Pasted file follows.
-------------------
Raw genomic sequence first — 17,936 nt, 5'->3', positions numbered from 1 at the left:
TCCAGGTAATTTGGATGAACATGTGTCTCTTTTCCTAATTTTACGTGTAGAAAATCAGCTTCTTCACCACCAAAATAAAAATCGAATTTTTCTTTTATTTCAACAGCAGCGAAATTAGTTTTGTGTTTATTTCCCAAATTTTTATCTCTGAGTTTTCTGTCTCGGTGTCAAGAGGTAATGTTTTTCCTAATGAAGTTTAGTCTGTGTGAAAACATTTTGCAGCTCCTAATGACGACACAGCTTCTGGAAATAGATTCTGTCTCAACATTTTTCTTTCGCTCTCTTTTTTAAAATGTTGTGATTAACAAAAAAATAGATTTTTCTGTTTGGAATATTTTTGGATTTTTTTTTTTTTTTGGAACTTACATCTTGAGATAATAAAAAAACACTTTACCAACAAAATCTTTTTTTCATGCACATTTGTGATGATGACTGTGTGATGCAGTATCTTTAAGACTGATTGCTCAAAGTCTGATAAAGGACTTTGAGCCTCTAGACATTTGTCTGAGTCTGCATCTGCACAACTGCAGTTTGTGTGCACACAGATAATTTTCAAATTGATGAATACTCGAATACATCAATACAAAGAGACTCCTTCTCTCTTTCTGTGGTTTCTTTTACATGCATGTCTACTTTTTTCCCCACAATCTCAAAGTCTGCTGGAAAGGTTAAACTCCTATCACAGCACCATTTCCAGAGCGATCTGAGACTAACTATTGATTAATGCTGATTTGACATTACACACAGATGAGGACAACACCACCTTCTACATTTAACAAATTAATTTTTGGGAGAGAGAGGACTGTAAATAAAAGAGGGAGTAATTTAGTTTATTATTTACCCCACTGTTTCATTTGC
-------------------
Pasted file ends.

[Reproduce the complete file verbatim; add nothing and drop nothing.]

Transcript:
Raw genomic sequence first — 17,936 nt, 5'->3', positions numbered from 1 at the left:
TCCAGGTAATTTGGATGAACATGTGTCTCTTTTCCTAATTTTACGTGTAGAAAATCAGCTTCTTCACCACCAAAATAAAAATCGAATTTTTCTTTTATTTCAACAGCAGCGAAATTAGTTTTGTGTTTATTTCCCAAATTTTTATCTCTGAGTTTTCTGTCTCGGTGTCAAGAGGTAATGTTTTTCCTAATGAAGTTTAGTCTGTGTGAAAACATTTTGCAGCTCCTAATGACGACACAGCTTCTGGAAATAGATTCTGTCTCAACATTTTTCTTTCGCTCTCTTTTTTAAAATGTTGTGATTAACAAAAAAATAGATTTTTCTGTTTGGAATATTTTTGGATTTTTTTTTTTTTTTGGAACTTACATCTTGAGATAATAAAAAAACACTTTACCAACAAAATCTTTTTTTCATGCACATTTGTGATGATGACTGTGTGATGCAGTATCTTTAAGACTGATTGCTCAAAGTCTGATAAAGGACTTTGAGCCTCTAGACATTTGTCTGAGTCTGCATCTGCACAACTGCAGTTTGTGTGCACACAGATAATTTTCAAATTGATGAATACTCGAATACATCAATACAAAGAGACTCCTTCTCTCTTTCTGTGGTTTCTTTTACATGCATGTCTACTTTTTTCCCCACAATCTCAAAGTCTGCTGGAAAGGTTAAACTCCTATCACAGCACCATTTCCAGAGCGATCTGAGACTAACTATTGATTAATGCTGATTTGACATTACACACAGATGAGGACAACACCACCTTCTACATTTAACAAATTAATTTTTGGGAGAGAGAGGACTGTAAATAAAAGAGGGAGTAATTTAGTTTATTATTTACCCCACTGTTTCATTTGC